Nandi-Ndaitwah has stated that the benefits connected to producing uranium, including nuclear energy and its nuclear technology uses, should be appreciated by Namibia.
[quote]She said this while officially welcoming the director general of the International Atomic Energy Agency (IAEA), Yukiya Amano, adding that Namibia is a major uranium-producing country, reports local media.
“It is a natural gift, but when people talk of nuclear, some people react with agitation,” said Nandi-Ndaitwah, adding that nuclear energy can be put to good use, especially in the health and agricultural sectors.
As a member of the IAEA and a member of its board of governors, Namibia cooperates with the IAEA in various areas of the three pillars of the Nuclear non-Proliferation Treaty.
These pillars are the peaceful uses of nuclear technology, nuclear disarmament and the non-proliferation of nuclear weapons.
Nandi-Ndaitwah added: “I would like to announce Namibia’s readiness to continue working with you.”
Nuclear technology addressing social issues
According to the media, Amano said the visit was a good opportunity for the organisation to learn about Namibia and its priorities, also noting the importance of nuclear use in addressing food security.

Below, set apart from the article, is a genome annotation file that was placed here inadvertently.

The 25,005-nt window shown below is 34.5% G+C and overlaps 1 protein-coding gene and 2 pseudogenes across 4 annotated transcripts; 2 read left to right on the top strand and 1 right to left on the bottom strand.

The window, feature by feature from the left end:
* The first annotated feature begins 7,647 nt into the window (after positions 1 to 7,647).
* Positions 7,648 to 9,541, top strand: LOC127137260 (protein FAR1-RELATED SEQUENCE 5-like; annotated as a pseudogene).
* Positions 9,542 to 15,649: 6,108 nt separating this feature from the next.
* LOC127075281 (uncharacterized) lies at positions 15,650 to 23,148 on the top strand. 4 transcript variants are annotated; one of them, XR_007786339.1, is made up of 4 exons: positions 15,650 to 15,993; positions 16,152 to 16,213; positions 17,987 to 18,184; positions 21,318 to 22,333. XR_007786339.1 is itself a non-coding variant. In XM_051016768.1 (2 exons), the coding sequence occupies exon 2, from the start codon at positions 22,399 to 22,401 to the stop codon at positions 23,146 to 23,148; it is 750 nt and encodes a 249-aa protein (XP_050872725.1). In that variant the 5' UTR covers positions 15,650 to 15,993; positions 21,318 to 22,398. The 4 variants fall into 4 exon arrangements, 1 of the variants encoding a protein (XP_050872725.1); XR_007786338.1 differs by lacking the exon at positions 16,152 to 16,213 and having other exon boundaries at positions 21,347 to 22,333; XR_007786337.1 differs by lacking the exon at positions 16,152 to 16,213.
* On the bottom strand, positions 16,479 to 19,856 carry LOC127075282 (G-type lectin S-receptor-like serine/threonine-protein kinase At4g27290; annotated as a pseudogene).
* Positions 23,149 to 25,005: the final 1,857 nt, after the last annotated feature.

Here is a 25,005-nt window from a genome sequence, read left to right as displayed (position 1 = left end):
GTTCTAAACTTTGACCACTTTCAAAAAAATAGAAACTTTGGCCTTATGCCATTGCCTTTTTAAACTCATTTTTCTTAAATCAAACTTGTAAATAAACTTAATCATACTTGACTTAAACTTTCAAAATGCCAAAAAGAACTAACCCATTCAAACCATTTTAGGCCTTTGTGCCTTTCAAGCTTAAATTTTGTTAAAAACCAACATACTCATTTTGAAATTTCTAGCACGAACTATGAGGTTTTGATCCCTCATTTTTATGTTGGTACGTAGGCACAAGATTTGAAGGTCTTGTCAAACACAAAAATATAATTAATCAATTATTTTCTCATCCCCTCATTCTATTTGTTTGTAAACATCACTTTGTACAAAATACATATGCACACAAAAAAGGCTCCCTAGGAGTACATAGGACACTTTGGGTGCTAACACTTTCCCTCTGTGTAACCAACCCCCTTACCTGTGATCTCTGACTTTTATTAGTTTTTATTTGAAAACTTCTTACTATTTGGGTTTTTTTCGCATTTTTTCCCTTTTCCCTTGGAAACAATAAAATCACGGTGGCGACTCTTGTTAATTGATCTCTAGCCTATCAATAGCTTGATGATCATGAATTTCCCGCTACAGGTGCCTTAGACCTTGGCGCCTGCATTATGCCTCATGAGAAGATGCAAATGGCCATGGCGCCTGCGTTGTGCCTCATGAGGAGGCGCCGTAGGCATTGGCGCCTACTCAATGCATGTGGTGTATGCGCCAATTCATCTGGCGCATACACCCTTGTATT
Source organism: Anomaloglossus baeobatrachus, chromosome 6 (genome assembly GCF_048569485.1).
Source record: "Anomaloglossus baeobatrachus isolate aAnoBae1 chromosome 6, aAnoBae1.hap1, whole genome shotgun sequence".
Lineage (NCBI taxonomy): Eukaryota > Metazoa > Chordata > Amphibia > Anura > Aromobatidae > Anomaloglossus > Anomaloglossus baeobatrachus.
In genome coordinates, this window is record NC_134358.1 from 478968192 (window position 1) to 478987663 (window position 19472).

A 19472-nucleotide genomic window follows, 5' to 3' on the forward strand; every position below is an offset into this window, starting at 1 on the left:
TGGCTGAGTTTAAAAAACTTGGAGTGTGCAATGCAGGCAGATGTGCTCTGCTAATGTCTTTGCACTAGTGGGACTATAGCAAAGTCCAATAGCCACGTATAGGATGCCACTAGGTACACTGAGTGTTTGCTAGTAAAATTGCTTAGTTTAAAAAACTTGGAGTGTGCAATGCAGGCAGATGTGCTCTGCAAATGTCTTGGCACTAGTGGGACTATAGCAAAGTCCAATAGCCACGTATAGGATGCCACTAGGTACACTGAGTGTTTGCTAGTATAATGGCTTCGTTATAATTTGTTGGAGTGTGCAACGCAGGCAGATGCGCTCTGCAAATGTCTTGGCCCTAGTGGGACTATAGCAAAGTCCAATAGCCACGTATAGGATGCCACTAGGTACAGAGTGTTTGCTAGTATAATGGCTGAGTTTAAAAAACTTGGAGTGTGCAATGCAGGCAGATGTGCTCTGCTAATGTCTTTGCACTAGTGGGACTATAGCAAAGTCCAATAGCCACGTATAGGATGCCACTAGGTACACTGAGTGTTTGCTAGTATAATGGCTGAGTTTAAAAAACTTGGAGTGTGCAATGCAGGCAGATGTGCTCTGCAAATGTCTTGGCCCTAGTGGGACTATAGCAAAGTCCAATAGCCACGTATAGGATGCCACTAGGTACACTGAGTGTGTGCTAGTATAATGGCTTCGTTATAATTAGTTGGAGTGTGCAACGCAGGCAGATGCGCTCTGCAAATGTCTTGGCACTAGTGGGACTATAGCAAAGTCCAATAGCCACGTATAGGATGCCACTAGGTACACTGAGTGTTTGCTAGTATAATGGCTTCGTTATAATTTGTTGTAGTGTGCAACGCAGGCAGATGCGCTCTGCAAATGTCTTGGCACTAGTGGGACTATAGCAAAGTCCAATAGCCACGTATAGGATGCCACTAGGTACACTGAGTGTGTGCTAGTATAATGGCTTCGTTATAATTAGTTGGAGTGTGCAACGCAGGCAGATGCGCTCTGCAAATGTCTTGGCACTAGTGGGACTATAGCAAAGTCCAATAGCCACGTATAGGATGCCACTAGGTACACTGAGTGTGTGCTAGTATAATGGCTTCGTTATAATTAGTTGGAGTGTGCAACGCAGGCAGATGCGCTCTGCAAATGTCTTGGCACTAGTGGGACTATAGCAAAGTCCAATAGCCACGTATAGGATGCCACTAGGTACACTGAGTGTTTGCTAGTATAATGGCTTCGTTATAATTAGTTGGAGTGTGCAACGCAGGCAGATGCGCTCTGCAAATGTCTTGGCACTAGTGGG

The IAEA executive further stated the agency’s aspiration, which includes strengthening relations with Namibia on collaboration in the areas of nuclear energy, agriculture and human health with a focus on cancer prevention and cancer treatment methodologies.
According to the media, the deputy prime minister beamed and said “All that you [Amano] spoke of is in line with our Harambee Prosperity Plan.”
Harambee Prosperity Plan, launched recently by President Hage Geingob, the plan is aimed at making Namibia the most competitive economy in the southern African region, holding government and ministries more accountable in their dealings.
Namibia to diversify energy mix
According to local media, Namibia aims to address water and energy insecurity and for that the City of Windhoek municipality requires $33 billion.
The funding is said to have been included in the country’s submission report on their Intended Nationally Determined Contributions in September 2015 before the United Nations Framework Convention on Climate Change.
Among other targets, Namibia intends to increase the share of renewable energy in electricity production from 33% in 2010 to about 70% in 2030.
The country seeks to also implement an energy efficiency programme to reduce consumption by about 10% in 2030.